LOUISVILLE, Ky. (WHAS11) -- California's Attorney General is accusing Kentucky of having a new anti-LGBT law. General Xavier Becerra added Kentucky to a list of states in which California tax dollars cannot be used for official travel.

The law in question is Senate Bill 17, which passed this year by wide margins and was signed into law by Kentucky Governor Matt Bevin.

You might be more familiar with SB 17 by a couple of the names used during debate. It was referred to as the "Religious Expressions Bill" or the "Charlie Brown Bill". Lawmakers were inspired to act after a school edited bible references out of the Charlie Brown Christmas Special.

Fairness Campaign Director Chris Hartman was surprised by the news of Becerra's decision to add Kentucky to the ban. Becerra also added Alabama, Texas and South Dakota to the list of states where California tax dollars could not be used for travel.

"This is an incredibly unfortunate, very real, economic consequence of Kentucky passing what is even a vaguely anti-LGBT bill like Senate Bill 17", said Hartman.

The decision drew a sharp response from Governor Matt Bevin's press secretary, Woody Maglinger, who released this statement: “It is fascinating that the very same West Coast liberals who rail against the President's executive order, that protects our nation from foreign terrorists, have now contrived their own travel ban aimed at punishing states who don't fall in lockstep with their far-left political ideology.”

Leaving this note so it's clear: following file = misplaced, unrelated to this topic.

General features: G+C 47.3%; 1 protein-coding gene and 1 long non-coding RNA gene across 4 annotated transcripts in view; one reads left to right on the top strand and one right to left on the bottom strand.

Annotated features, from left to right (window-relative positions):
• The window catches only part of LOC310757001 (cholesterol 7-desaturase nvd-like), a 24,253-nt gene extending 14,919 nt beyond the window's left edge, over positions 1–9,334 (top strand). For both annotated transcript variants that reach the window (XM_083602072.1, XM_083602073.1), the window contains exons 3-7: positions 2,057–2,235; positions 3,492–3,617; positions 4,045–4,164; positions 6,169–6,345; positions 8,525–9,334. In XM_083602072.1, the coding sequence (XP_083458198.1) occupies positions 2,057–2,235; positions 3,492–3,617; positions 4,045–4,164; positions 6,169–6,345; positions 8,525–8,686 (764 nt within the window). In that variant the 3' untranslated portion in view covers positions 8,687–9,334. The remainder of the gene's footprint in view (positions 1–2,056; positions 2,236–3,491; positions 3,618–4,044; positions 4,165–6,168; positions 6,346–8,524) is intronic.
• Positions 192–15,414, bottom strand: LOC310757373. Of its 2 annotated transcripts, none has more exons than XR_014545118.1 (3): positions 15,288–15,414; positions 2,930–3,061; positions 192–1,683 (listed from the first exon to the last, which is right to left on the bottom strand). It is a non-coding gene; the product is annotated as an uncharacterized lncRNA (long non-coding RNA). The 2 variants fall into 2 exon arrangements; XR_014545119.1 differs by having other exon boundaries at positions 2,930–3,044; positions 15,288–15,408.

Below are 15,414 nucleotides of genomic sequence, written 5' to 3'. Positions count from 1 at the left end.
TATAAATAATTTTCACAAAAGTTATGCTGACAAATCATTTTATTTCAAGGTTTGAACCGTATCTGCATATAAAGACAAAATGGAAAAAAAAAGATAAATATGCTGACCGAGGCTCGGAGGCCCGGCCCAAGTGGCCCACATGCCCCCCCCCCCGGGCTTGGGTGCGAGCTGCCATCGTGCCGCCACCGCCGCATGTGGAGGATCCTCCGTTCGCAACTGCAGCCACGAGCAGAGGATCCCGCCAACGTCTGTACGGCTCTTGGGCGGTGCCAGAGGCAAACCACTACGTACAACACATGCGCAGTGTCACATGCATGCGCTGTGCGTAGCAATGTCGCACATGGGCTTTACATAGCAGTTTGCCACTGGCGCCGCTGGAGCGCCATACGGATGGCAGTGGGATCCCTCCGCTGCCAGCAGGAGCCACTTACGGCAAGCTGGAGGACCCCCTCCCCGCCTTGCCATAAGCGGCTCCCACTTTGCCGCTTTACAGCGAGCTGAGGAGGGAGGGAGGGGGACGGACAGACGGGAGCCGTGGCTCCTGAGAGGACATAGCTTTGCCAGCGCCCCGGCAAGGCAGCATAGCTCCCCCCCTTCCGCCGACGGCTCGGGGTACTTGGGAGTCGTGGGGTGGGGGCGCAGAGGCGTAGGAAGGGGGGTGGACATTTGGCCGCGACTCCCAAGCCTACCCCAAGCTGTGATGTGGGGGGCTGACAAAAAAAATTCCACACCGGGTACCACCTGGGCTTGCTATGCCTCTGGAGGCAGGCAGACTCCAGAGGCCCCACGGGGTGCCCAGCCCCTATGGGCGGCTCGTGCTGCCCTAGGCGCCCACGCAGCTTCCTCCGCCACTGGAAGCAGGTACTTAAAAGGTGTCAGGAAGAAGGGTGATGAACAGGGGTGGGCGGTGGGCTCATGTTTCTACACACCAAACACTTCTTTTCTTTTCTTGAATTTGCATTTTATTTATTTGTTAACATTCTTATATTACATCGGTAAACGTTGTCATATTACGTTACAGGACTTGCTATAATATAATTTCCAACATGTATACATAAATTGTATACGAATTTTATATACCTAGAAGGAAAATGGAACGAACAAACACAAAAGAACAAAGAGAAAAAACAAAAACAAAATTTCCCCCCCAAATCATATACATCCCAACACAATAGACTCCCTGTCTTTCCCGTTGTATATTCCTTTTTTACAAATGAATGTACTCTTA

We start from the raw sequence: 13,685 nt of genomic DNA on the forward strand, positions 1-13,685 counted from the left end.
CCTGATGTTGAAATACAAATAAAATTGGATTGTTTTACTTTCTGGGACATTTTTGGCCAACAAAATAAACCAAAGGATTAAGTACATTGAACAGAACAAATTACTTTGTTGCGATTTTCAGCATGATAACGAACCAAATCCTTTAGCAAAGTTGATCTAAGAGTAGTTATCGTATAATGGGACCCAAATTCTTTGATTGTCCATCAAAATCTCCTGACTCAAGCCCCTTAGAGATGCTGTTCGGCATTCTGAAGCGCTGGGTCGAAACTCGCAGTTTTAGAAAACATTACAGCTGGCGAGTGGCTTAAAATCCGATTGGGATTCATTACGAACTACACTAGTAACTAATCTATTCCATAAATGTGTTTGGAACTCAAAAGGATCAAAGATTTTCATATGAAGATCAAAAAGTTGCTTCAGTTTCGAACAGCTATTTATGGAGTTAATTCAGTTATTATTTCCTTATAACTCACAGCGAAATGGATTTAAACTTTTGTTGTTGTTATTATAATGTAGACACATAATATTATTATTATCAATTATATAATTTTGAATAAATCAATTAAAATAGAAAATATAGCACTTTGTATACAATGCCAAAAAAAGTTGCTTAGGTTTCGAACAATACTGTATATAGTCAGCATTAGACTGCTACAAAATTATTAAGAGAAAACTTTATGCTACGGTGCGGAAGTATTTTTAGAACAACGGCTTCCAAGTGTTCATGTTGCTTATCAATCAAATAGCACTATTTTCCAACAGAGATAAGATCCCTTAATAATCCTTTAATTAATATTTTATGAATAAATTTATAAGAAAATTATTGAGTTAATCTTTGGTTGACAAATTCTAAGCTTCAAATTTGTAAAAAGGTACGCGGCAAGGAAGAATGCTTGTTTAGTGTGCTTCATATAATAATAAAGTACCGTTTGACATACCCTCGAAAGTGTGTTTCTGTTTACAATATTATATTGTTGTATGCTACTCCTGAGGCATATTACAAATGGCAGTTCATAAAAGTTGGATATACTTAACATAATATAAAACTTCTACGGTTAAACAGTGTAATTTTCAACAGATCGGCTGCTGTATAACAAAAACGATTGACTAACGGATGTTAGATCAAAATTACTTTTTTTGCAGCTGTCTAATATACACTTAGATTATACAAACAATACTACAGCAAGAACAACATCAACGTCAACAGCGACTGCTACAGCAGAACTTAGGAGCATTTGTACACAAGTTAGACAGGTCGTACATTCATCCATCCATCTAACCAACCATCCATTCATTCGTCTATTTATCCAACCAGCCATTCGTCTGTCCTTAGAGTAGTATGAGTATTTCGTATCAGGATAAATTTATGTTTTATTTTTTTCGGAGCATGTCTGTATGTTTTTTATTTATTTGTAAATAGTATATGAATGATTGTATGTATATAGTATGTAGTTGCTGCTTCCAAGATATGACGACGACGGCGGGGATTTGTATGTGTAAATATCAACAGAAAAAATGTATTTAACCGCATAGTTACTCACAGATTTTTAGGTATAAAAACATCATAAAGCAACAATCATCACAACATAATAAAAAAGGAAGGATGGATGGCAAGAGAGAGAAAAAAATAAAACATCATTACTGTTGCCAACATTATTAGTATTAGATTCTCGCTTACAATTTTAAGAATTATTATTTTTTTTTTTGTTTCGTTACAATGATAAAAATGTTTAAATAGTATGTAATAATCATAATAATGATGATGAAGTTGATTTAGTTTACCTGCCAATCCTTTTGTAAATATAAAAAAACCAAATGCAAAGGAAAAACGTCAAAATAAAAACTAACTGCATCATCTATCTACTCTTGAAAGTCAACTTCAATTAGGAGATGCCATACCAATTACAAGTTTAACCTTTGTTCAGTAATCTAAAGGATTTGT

Senate Floor Majority Leader, Republican Damon Thayer, echoed that take and took exception with the suggestion that SB 17 was designed to discriminate against any community.

A cosponsor of the bill, Senator Thayer saw it as a fight to protect religious expression for students. Thayer called the 31 to 3 victory in the Senate and 81-8 passage in the House a signal of broad support for the issue in Kentucky.

"I'm not too concerned with what some liberal, left coast, California liberal says about Kentucky and a bill that was passed with only a handful of ‘no’ votes in the Kentucky General Assembly”, said Senator Thayer.

Fairness Campaign director Hartman was clearly against the bill before it passed. He feels it now should be seen as a wakeup call for Kentucky lawmakers.

“I don't know if it's an overreaction per se, but I will say that Senate Bill 17 is just about the lowest threshold you can go in terms of a bill that might have LGBT consequences”, said Hartman. “So what this is is a real cautionary tale for the state to beware of passing anything that is more egregiously anti LGBT than just this bill."

You can read the legislation here.

You can see how your lawmakers voted here.